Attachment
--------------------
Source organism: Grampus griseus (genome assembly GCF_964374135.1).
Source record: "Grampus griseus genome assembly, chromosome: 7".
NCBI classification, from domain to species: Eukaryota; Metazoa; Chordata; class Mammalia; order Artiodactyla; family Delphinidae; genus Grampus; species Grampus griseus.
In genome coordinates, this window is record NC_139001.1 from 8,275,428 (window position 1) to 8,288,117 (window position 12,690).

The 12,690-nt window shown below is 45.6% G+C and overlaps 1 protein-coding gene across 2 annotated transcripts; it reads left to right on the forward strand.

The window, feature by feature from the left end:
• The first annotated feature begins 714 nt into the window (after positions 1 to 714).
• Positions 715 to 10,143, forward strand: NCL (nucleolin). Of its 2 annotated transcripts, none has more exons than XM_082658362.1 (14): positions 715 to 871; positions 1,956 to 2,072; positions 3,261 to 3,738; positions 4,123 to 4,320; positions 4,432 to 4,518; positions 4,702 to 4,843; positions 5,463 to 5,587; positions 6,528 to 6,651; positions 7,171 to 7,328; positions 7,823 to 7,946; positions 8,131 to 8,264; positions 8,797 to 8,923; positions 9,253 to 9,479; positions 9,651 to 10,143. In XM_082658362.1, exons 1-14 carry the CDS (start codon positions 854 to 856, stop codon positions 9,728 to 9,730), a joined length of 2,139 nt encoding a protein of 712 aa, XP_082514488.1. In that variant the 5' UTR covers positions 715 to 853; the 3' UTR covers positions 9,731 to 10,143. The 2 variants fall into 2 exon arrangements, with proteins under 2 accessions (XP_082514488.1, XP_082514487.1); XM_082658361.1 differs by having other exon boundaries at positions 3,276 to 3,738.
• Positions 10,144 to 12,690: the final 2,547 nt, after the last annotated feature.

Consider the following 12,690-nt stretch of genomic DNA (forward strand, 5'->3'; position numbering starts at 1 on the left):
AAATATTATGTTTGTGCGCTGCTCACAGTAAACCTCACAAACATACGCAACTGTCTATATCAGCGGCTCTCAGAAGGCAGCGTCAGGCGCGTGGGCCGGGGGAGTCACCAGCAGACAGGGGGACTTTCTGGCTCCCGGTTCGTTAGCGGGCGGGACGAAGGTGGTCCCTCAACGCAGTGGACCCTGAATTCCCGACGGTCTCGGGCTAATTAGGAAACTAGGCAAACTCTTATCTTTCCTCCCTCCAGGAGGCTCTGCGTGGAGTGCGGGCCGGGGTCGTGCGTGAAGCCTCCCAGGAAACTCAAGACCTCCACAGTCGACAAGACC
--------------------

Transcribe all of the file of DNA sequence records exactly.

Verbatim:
Source organism: Grampus griseus (genome assembly GCF_964374135.1).
Source record: "Grampus griseus genome assembly, chromosome: 7".
NCBI classification, from domain to species: Eukaryota; Metazoa; Chordata; class Mammalia; order Artiodactyla; family Delphinidae; genus Grampus; species Grampus griseus.
In genome coordinates, this window is record NC_139001.1 from 8,275,428 (window position 1) to 8,288,117 (window position 12,690).

The 12,690-nt window shown below is 45.6% G+C and overlaps 1 protein-coding gene across 2 annotated transcripts; it reads left to right on the forward strand.

The window, feature by feature from the left end:
• The first annotated feature begins 714 nt into the window (after positions 1 to 714).
• Positions 715 to 10,143, forward strand: NCL (nucleolin). Of its 2 annotated transcripts, none has more exons than XM_082658362.1 (14): positions 715 to 871; positions 1,956 to 2,072; positions 3,261 to 3,738; positions 4,123 to 4,320; positions 4,432 to 4,518; positions 4,702 to 4,843; positions 5,463 to 5,587; positions 6,528 to 6,651; positions 7,171 to 7,328; positions 7,823 to 7,946; positions 8,131 to 8,264; positions 8,797 to 8,923; positions 9,253 to 9,479; positions 9,651 to 10,143. In XM_082658362.1, exons 1-14 carry the CDS (start codon positions 854 to 856, stop codon positions 9,728 to 9,730), a joined length of 2,139 nt encoding a protein of 712 aa, XP_082514488.1. In that variant the 5' UTR covers positions 715 to 853; the 3' UTR covers positions 9,731 to 10,143. The 2 variants fall into 2 exon arrangements, with proteins under 2 accessions (XP_082514488.1, XP_082514487.1); XM_082658361.1 differs by having other exon boundaries at positions 3,276 to 3,738.
• Positions 10,144 to 12,690: the final 2,547 nt, after the last annotated feature.

Consider the following 12,690-nt stretch of genomic DNA (forward strand, 5'->3'; position numbering starts at 1 on the left):
AAATATTATGTTTGTGCGCTGCTCACAGTAAACCTCACAAACATACGCAACTGTCTATATCAGCGGCTCTCAGAAGGCAGCGTCAGGCGCGTGGGCCGGGGGAGTCACCAGCAGACAGGGGGACTTTCTGGCTCCCGGTTCGTTAGCGGGCGGGACGAAGGTGGTCCCTCAACGCAGTGGACCCTGAATTCCCGACGGTCTCGGGCTAATTAGGAAACTAGGCAAACTCTTATCTTTCCTCCCTCCAGGAGGCTCTGCGTGGAGTGCGGGCCGGGGTCGTGCGTGAAGCCTCCCAGGAAACTCAAGACCTCCACAGTCGACAAGACC